A marriage of convenience to save the farm forces two lifelong friends to confront buried feelings in this contemporary Western.
Louisa Fairchild has had a rough life. Abandoned by her parents at age 9, she was raised on her grandparents’ ranch outside of Gracely, Colorado. And since her cheating ex burned her barn down, she has physical scars to match her emotional ones. Still, Lou prides herself on her resilience and runs a successful flower farm on the Fairchild land. But when her widowed grandmother insists that Lou find a husband or lose the ranch to her deadbeat father, she’s at a loss. Gavin Tyler’s big, boisterous family owns the neighboring ranch. Good-natured and loyal, he’s a middle son, eager for the chance to run a big operation on his own rather than play second fiddle to his older brother. More importantly, Gavin has been quietly in love with Lou since they were teenagers. He offers his hand in fake marriage, and Lou grudgingly accepts, but the charade becomes all too real when affection turns to burning passion. The rushed marriage feels unnecessary, and the resulting compressed timeline makes Lou’s shift from “the snarly angry caricature of herself she’d become since the fire” to an open, loving companion difficult to accept. Helm (Homecoming for the Cowboy, 2019, etc.) excels at deep emotional exploration, though, and this is angst-y without being melodramatic. The Tyler family bonds are in full force, with many characters returning from the four prior installments of the Mile High series to offer support, witty repartee, and, when necessary, a kick in the Wranglers to the main protagonists.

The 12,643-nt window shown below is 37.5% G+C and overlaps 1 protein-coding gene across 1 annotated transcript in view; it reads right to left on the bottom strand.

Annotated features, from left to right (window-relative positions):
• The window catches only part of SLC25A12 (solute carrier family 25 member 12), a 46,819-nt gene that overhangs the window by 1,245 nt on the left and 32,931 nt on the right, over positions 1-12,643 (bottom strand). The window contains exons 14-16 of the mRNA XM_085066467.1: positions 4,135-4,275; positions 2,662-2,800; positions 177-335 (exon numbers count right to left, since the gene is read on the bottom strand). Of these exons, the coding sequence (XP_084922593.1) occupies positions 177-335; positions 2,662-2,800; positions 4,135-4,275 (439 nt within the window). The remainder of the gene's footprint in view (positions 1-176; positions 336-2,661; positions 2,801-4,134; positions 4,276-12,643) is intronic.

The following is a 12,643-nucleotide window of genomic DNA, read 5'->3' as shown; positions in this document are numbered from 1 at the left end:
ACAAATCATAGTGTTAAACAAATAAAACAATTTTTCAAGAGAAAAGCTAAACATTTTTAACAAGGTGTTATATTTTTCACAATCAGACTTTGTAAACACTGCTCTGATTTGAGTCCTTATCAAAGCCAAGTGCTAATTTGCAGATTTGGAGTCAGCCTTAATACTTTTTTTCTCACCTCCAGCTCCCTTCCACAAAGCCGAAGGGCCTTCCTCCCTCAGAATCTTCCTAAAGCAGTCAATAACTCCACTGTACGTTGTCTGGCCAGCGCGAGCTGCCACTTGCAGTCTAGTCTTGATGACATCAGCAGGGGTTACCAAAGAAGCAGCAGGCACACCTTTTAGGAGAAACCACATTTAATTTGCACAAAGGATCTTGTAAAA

A fast-paced, emotional romance with lots of family drama.